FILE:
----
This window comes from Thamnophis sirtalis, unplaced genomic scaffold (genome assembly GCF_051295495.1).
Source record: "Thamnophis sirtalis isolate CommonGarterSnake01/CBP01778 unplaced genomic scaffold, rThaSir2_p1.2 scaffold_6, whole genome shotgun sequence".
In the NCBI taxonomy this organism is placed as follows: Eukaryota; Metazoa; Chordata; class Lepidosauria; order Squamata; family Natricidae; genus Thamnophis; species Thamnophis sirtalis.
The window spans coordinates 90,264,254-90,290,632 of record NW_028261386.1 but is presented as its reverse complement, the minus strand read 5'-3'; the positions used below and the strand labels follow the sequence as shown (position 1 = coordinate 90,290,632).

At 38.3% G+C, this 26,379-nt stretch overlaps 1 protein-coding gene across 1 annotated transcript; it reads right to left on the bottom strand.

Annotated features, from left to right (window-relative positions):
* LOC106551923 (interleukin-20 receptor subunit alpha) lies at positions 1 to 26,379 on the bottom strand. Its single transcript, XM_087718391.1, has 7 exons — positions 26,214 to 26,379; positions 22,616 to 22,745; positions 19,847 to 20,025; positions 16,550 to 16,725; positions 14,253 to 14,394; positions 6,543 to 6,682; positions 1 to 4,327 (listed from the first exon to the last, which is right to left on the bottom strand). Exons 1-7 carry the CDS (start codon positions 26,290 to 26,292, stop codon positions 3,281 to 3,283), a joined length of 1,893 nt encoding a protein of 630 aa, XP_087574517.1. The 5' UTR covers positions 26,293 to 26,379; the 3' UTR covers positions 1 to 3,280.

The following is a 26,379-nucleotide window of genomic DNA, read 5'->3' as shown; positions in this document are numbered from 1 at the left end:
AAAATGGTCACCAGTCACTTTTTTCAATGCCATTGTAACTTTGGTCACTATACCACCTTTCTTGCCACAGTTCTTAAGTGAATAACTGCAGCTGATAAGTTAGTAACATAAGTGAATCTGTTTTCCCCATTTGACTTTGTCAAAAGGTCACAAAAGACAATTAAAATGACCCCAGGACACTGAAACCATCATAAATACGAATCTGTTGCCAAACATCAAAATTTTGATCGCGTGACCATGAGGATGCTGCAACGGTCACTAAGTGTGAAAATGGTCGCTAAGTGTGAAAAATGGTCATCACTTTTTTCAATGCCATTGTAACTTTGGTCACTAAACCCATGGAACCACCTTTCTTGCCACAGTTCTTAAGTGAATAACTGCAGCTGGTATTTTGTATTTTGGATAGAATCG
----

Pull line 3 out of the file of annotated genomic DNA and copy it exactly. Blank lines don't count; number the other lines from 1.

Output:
In the NCBI taxonomy this organism is placed as follows: Eukaryota; Metazoa; Chordata; class Lepidosauria; order Squamata; family Natricidae; genus Thamnophis; species Thamnophis sirtalis.